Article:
Bylaw may address noisy boat concerns

Despite wishful thinking on the part of some Shuswap Lake users, loud, speedy boats are not likely to be banned.

Despite wishful thinking on the part of some Shuswap Lake users, loud, speedy boats are not likely to be banned.

Contrary to a recent News story, cigar boats have not been prohibited from Okanagan Lake, they have simply been regulated through a noise bylaw, says Columbia Shuswap Regional District bylaw enforcement officer Tammy Jones.

Jones says the CSRD board asked her and fellow bylaw enforcement officer Leanne Robertson to look into how the boats are being dealt with on Okanagan Lake.

She says a noise bylaw is being used on Okanagan Lake to reduce the impact of the boats, something CSRD could look at doing either through a new noise bylaw or a good neighbour bylaw.

“If we were to entertain something, our bylaw would be specific to noise,” she says, noting there is no speed prohibition except in the channels or within 30 metres of the foreshore. “There are regulations in regards to causing erosion on the foreshore through the Environmental Management Act.”

RCMP and conservation enforcement officers do have some authority on the lakes with regards to safety and environment.

“If we bring in any kind of bylaw, we won’t regulate and our bylaw won’t mimic a task other organizations are doing,” she says. “What that’s going to look like is something we don’t know, but our bylaw will merely apply to a level of noise – unless of course our board asks us to do a bit more.”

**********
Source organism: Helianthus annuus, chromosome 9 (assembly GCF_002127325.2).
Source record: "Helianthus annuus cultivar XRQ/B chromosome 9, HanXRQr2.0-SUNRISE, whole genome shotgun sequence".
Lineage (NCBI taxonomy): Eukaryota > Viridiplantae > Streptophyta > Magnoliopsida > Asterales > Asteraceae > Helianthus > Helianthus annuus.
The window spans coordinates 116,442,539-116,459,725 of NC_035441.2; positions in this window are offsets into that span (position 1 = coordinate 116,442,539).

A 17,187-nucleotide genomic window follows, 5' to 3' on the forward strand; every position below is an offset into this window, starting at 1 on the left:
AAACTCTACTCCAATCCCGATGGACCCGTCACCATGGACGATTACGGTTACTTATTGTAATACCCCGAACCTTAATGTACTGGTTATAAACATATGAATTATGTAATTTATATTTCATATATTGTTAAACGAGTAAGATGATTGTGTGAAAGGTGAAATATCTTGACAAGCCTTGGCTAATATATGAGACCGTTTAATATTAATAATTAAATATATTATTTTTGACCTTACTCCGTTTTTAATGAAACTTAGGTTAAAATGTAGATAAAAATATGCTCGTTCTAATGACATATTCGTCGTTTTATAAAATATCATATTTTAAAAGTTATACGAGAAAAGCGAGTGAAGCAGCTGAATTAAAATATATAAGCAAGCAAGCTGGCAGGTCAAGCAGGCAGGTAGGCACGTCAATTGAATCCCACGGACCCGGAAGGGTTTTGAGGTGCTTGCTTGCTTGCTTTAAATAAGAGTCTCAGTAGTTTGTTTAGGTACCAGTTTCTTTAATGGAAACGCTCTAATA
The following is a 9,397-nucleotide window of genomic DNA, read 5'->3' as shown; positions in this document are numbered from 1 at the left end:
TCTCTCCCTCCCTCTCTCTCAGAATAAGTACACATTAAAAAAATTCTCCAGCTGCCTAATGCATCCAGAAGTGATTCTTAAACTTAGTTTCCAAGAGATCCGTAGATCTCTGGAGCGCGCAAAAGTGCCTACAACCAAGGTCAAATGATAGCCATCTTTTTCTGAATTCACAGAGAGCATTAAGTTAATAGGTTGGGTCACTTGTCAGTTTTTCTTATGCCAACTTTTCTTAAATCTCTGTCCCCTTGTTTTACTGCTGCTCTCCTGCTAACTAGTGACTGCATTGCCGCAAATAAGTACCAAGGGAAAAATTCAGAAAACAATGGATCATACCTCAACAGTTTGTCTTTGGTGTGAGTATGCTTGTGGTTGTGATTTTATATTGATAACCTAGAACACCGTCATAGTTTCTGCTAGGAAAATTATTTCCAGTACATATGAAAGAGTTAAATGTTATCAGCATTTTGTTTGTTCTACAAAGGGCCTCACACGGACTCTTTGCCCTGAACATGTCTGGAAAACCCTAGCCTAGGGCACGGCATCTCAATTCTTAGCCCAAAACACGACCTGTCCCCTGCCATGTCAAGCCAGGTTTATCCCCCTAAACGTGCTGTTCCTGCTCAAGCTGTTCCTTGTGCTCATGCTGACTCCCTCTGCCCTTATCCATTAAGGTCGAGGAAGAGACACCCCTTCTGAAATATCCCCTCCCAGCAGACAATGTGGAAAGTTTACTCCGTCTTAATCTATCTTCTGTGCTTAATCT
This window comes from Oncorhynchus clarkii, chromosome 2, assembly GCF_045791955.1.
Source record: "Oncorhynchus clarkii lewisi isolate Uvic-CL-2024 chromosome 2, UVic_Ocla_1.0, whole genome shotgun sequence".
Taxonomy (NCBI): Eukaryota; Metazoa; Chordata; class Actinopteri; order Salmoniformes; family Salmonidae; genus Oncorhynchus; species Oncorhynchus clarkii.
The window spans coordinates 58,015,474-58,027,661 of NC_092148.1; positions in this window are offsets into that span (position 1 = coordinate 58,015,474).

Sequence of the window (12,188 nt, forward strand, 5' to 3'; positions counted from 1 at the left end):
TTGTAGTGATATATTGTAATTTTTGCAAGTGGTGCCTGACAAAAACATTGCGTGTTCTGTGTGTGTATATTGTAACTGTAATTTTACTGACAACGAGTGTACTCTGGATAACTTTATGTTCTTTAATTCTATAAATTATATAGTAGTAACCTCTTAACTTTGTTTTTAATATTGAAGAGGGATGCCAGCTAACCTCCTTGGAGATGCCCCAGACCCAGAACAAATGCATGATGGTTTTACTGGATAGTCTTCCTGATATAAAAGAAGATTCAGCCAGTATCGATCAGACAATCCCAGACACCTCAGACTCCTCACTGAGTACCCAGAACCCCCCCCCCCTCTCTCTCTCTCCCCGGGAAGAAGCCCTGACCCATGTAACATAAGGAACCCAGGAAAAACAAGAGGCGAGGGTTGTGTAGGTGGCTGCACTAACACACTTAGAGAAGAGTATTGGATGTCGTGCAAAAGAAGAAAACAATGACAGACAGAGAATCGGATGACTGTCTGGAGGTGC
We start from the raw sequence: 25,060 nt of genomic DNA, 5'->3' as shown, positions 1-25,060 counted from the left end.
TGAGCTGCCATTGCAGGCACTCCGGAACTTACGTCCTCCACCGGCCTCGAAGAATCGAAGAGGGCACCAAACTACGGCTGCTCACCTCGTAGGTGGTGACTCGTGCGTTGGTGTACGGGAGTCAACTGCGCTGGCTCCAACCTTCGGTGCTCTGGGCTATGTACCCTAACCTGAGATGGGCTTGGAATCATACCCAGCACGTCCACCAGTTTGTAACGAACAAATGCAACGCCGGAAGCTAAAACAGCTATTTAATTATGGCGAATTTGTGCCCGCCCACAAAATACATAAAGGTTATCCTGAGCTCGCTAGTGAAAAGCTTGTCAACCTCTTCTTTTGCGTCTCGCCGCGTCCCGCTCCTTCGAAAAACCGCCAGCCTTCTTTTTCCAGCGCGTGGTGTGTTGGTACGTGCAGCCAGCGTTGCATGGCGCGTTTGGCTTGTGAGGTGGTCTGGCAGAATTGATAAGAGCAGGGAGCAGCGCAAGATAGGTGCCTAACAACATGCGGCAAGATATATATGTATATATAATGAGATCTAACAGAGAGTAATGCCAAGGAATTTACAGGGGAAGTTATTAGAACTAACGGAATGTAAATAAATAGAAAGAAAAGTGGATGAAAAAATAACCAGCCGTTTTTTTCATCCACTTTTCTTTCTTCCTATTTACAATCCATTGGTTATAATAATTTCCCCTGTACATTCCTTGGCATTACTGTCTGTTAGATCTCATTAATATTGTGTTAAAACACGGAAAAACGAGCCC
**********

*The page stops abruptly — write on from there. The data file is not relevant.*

But don’t look for the regional district to be able to do anything about excessive speed. There are no regulations regarding speed and any changes would require federal legislation.

“I almost think we have a couple of problem (boat) owners that are rip-roaring around the lake,” Jones says, noting the complaints come from a few areas where the boats are noisily starting up and idling rather than the ones that are blasting up and down the lake. “It’s seasonal; they only stay for two weeks and then we don’t hear from that area until the following year. It seems to be 10 to 12 boats on the water that wreak havoc then leave.”

Jones says the noise bylaw and increased education seems to have helped reduce the number of cigar boats on Okanagan Lake. But whether that has caused an increase of the loud, powerful watercraft on Shuswap Lake is anyone’s guess.

Sicamous council will be discussing noisy boats at today’s (Aug. 12) committee of the whole meeting.